You’ve no doubt heard the term “slobs vs. snobs” applied to films like “Meatballs,” “Animal House,” “Revenge of the Nerds” and “Caddyshack,” in which a group of slovenly underdogs eventually trounce their rich, uptight adversaries. “The Fox on the Fairway,” which opened at Spokane Civic Theatre on Friday, is more of a snobs vs. snobs comedy, a bit of slapstick about two competing country clubs, one slightly stuffier than the other.
Written by Ken Ludwig and slickly directed for the Civic by Wes Deitrick, “The Fox on the Fairway” comfortably takes on the form of a classic farce: It combines the witty social satire of “The Importance of Being Earnest” with the in-one-door, out-the-other physical comedy of “Noises Off,” with a dash of “Fawlty Towers” thrown in. (There’s maybe a little “Caddyshack” in there, too). You’ll either think it’s hilarious or hoary; I’ll admit I found it to be a little bit of both.
Ludwig’s tangled web of misunderstandings and romantic rivalries centers on an annual golf competition between the Quail Valley and Crouching Squirrel country clubs. Henry Bingham (Bryan Durbin), director of Quail Valley, finds his job on the line if he doesn’t produce a winning golfer. He’s not concerned this year, however, because he’s recruited the town’s best golfer, and he bets Crouching Squirrel’s director, the cigar chomping real estate magnate Dickie Bell (Tom Sanderson), that Quail Valley will win the tournament.
Henry soon discovers that Dickie has filched Quail Valley’s superstar golfer, leaving Henry in a lurch. His new assistant, the charmingly oblivious Justin Hicks (Jaylan Renz), turns out to be an excellent golfer, and Henry recruits him to play for Quail Valley in the tournament. One of Dickie’s ex-wives, the flirty and frequently tipsy Pamela Peabody (Kris Crocker), is one of Henry’s board members, and she goes along hoping to get back at her former husband.
But Justin has one weakness: Whenever he’s distressed or angry, his golfing abilities go right out the window, and everyone’s walking on eggshells when Justin’s fiancée, country club waitress Louise (Alli Talmage), accidentally flushes her engagement ring down the toilet. Even more nerve-wracking is the sudden appearance of Henry’s militaristic wife Muriel (Aimee Paxton), who learns that her husband has put her beloved antique shop on the line in his bet with Dickie.
Naturally, Henry and Pamela’s plan goes even more horribly awry, and they soon go from devious masterminds to innocent bystanders. Anybody who has seen an old Preston Sturges or Howard Hawks comedy (or, for that matter, a re-run of “Three’s Company”) will likely see a lot of the plot beats coming from a mile away. Ludwig’s script ticks off all the items on the farce checklist: Characters often barge in on two other characters in a compromising position, there’s a faulty amplifier that accidentally transmits a private conversation and a last minute injury threatens to derail the entire operation.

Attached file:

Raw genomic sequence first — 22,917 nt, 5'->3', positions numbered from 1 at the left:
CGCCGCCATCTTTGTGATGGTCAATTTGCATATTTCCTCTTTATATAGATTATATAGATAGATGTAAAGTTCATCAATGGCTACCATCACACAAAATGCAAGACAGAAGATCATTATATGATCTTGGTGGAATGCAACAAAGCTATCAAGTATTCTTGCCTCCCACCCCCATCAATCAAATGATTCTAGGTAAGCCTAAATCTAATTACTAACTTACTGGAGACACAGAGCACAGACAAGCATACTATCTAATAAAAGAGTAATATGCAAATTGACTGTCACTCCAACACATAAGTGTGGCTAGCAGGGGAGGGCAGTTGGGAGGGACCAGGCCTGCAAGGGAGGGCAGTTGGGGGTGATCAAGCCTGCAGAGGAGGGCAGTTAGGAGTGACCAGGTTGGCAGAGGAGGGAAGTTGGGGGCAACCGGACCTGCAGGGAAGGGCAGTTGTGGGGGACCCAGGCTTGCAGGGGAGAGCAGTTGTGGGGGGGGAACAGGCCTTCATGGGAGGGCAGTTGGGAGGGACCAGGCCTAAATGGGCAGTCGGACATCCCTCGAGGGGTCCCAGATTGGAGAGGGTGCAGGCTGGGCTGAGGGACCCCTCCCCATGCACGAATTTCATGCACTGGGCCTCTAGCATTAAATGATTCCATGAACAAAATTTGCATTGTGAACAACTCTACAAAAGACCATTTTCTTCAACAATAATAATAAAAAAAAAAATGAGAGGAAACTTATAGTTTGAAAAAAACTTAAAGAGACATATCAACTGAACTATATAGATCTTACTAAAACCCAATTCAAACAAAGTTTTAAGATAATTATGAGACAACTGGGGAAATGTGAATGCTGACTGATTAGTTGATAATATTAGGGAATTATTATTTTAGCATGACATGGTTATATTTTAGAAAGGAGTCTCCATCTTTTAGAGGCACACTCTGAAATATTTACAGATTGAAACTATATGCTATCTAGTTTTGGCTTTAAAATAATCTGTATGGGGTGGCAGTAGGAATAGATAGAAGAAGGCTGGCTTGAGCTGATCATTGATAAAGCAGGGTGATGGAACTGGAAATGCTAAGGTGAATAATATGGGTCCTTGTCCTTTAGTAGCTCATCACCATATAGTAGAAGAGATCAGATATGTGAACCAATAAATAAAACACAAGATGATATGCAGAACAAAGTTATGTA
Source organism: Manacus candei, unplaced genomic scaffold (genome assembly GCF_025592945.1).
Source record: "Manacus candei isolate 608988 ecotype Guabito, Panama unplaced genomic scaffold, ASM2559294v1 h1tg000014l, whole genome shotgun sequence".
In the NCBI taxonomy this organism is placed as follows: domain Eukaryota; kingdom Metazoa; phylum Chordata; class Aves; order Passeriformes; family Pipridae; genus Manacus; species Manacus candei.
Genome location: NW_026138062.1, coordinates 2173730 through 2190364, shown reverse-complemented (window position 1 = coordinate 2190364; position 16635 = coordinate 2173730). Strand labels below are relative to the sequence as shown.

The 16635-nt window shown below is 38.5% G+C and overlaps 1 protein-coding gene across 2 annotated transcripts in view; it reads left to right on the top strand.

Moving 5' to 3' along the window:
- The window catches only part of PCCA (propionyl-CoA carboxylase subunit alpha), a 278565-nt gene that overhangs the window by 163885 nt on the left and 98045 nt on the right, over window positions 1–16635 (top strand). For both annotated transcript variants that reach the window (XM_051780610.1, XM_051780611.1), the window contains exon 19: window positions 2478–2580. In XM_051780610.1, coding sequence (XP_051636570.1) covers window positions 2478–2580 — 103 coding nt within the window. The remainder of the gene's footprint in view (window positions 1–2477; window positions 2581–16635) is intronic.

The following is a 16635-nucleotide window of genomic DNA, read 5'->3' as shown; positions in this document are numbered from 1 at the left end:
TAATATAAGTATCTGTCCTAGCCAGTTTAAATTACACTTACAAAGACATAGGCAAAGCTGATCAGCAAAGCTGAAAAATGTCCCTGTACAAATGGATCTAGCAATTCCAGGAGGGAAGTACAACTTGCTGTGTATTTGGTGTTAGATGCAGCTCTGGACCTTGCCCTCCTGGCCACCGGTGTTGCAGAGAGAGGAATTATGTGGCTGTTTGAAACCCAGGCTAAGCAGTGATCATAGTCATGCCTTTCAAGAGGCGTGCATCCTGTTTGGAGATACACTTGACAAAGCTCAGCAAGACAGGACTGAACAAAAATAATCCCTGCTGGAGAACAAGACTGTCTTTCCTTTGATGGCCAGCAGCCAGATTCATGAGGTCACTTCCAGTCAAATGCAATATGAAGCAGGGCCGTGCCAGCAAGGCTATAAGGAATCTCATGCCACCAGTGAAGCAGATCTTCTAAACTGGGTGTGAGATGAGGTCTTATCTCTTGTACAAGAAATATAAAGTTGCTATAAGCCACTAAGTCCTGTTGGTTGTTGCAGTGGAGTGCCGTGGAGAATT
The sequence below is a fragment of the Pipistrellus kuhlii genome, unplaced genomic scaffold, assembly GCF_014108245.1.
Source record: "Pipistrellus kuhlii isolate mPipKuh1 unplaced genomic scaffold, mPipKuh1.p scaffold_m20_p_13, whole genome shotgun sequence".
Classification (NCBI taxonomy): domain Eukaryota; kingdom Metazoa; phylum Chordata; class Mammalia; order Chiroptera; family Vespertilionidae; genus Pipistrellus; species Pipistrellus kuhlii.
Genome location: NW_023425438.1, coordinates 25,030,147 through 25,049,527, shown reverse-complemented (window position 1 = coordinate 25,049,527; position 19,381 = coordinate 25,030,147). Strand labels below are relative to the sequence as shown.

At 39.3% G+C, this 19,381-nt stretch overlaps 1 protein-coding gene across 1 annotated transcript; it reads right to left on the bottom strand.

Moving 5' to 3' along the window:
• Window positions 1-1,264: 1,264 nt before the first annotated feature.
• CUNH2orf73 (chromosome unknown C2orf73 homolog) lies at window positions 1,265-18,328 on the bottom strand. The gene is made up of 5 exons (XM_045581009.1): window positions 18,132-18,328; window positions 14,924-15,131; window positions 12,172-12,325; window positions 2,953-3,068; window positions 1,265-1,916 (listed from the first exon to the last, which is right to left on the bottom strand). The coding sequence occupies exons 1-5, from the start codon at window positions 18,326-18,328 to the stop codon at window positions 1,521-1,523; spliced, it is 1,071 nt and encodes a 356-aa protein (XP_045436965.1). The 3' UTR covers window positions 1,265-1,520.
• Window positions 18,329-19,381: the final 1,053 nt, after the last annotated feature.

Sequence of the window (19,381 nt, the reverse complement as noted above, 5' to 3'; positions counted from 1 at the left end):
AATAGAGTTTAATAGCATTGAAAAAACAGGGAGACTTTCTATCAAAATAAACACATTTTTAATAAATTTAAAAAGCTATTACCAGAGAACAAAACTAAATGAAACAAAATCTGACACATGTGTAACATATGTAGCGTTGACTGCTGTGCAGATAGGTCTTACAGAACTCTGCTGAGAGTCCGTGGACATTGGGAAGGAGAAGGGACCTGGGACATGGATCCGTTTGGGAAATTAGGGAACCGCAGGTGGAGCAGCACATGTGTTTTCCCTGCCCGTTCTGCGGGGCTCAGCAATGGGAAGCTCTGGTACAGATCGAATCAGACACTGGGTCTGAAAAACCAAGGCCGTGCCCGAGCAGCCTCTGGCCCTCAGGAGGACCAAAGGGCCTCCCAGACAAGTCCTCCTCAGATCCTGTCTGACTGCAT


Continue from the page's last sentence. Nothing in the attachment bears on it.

For all the frantic running around onstage, the single best scene in “Fox” is one of the quietest: Henry and Pamela get drunk and reminisce, and after several bottles of Dom Pérignon (“I think I used to date him,” Pamela deadpans), Henry decides to try out a golf trick that elicits one of the biggest laughs of the production. Durbin and Crocker actually have the trickiest roles in the cast, because they’re often forced to remain composed in the face of certain catastrophe. Another small, funny moment (one that, coincidentally, also involves intoxication): Justin stumbles about the club in a medicated haze, mugging for an audience that isn’t really there.
The Civic’s opening night audience found “The Fox on the Fairway” a whole lot funnier than I did, which isn’t to say I didn’t find it funny. I certainly laughed, but this crowd was roaring, hooting and hollering and whooping at all the PG-13 innuendos (think of every golf term that could be tortured into a double entendre and you can bet Ludwig trots it out). It’ll be curious to see what the crowd response will be like throughout the show’s run (opening night crowds are often deliberately celebratory), but there is something therapeutic, almost cleansing, about a room full of raucous laughter.
The high spirits of the audience clearly rubbed off on the actors, because Deitrick’s cast is really superb, even if you can sometimes see the flop sweat. Everyone’s tireless energy really comes through in a breathlessly paced epilogue set to the “William Tell” Overture, which turns out to be one of the funniest and most surprising bits of extended physical comedy I’ve seen on a stage.
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